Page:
If this device could run off the meager output of a 3.5mm jack, then surely, I figured, it would run off the Tevion’s internal sound port just fine. After dismantling the unit, I found at it’s core was a 0.25w 29mm speaker wired directly to a 3.5mm jack. A pretty simply circuit, but hey, we like simple. A quick snip of wires and I had the speaker soldered in and hooked up to the Tevion’s PCB. Selecting a movie, I held my breath expecting it to either not work, or be very quiet. Because of how quiet everything had played up until this point, I had the volume set to 30, which in hindsight was probably a bad idea. The new speaker blasted out sound at a crazy level, which I didn’t even think the board was capable of. Huzzah! Finally I had my answer, a .25w speaker was what I needed to get the device to playback with acceptable sound. At 29mm the new speaker not only dwarfed the one that came with the Tevion but also the Casio’s original 20mm internal driver. As a compromise I installed the new speaker in to the now defunct battery compartment, using a piece of sponge to stop it from vibrating against the inside the case. This would be a temporary solution until I found something smaller. If I could find a suitably rated 20mm speaker, I could place it exactly where the Casio’s original speaker had been.

The quest to sort out the sound for this little television has certainly been an interesting one. I’d thought having found the Poundland .25w speaker everything was finally settled. Then while eating pizza and watching a movie at a friends, I found myself being handed something new to try. A .25w speaker that you can attach to pretty much any surface and turn it in to an active speaker.

The Tevion has some cool features, it’s a video player, portable radio, ebook reader, it also comes with some mini games. The only function I’m bothered about is the video playback. What can it play and how well can it play it? Having owned similar Chinese mp4 players in the past, I knew it would be unlikely that I would get the Tevion to play AVI’s or Mpeg4 videos. Most of these inexpensive players use MTV or AMV video formats. The AMV file format is something commonly seen on Chinese players and I’m not sure exactly why that its. Possibly because it requires the least processing power. More expensive brands such as Archos, Sony, Creative and Apple utilise more commonly found formats such as AVI, Mpeg. and MP4. AMV in itself is not a terrible bad format, it’s just rather old and rarely found on modern video converters. Which makes finding software that works in Windows 7, something of a challenge. Luckily there are one or two programs which will get the job done.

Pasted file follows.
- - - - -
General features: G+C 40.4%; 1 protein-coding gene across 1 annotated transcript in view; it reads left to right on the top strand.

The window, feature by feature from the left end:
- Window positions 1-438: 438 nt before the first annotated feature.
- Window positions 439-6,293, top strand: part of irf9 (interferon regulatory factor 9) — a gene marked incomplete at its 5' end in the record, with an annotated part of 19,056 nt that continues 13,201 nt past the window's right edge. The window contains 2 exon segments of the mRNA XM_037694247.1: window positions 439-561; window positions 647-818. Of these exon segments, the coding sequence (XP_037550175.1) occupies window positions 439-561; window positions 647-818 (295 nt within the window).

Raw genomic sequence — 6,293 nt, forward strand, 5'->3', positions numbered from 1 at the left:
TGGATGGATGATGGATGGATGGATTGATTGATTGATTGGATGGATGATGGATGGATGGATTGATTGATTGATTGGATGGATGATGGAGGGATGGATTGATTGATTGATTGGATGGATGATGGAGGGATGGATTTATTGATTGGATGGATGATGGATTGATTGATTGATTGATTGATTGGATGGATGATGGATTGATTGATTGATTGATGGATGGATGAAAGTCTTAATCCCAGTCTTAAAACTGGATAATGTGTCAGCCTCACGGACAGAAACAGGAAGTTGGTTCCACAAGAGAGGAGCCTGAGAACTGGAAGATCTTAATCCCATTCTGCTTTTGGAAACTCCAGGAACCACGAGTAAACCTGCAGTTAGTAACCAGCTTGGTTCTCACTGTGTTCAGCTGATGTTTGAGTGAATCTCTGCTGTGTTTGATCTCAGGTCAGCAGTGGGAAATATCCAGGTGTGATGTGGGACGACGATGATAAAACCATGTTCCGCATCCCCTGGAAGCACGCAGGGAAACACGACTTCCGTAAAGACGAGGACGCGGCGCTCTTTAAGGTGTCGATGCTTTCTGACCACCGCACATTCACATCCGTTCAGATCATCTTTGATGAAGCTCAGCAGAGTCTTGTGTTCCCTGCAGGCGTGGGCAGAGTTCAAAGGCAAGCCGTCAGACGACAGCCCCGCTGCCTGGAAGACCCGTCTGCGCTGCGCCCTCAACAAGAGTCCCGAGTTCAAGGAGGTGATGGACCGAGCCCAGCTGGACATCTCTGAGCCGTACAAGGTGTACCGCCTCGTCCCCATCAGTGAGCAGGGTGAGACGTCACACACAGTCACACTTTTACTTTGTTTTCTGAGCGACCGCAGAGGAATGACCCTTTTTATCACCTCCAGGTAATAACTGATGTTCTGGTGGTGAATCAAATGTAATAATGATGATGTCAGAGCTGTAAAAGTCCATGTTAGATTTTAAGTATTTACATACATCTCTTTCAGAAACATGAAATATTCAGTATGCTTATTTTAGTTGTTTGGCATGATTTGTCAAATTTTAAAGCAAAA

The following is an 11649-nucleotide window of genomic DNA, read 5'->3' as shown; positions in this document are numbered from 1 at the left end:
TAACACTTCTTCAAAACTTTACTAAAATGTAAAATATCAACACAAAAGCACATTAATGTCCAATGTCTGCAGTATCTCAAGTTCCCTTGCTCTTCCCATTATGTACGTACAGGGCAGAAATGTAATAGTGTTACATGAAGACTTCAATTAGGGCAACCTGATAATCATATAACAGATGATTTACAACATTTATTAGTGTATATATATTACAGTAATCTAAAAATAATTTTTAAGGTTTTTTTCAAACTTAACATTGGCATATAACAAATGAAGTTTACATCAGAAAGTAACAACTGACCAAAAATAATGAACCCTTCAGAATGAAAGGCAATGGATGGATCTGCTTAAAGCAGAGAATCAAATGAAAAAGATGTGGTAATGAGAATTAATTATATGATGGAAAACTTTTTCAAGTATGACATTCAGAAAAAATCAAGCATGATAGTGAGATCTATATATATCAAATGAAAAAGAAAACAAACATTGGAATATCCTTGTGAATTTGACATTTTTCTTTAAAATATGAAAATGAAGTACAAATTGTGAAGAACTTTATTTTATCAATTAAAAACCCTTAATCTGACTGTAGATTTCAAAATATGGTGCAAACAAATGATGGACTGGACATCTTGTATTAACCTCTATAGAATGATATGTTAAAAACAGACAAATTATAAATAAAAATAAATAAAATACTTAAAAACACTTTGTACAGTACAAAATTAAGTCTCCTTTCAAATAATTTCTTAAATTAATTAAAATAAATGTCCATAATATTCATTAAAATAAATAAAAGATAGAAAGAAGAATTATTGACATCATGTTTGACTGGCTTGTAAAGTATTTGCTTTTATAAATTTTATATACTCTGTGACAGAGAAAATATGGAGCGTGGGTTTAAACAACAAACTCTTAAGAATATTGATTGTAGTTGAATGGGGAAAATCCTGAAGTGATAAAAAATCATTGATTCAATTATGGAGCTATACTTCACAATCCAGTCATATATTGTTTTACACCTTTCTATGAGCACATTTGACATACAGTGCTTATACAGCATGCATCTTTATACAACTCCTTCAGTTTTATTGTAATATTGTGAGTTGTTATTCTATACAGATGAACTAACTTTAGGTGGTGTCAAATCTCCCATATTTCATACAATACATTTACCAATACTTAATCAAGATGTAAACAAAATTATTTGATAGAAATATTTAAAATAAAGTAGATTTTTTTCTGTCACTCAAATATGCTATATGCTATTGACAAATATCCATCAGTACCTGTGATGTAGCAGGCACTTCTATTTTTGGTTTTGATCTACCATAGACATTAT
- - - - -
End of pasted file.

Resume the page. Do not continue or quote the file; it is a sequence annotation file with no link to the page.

Videos converted in to AMV will never be anything amazing, playing back at 8 to 16 fps, the picture quality is comparable with that of a 140bp Youtube video. But when you realise this is being played back on a 1.8“ screen, is anyone really going to notice mpeg artifacts? In it’s original form the Casio TV was at the mercy of the weather, bad atmospherics, passing under a bridge or dropping in to a valley could all lead to poor picture quality. With that in mind, having the odd artifact or pixelation from a converted video really doesn’t seem that much of a big deal. AMV might not be as good as other video formats, but one thing which is does have in aces is small file size. A 60 minute video can take up as little room as 230mb, which really isn’t bad when I have 2GB of memory to play with.

Final Thoughts

This has been a cracking little project which I’ve really enjoyed working on. The tiny TV-470 is back in use and working as a perfectly good video player allowing me to watch old black and white movies, cartoons and what ever else I might fancy sticking on it. It’s also great to have when your laid up in bed feeling rough. Ok it will never replace a phone or a tablet, but it does mean I’m not draining the battery on those devices as much as I would. Plus there is something kinda fun about watching old movies back on the TV-470. Now if I can just figure out how the Tevion uses the headphones as an antenna, I might be able to reuse the original aerial for a real purpose.

Till next time, keep on geeking!

DSC00139

Way down deep in the middle of the jungle…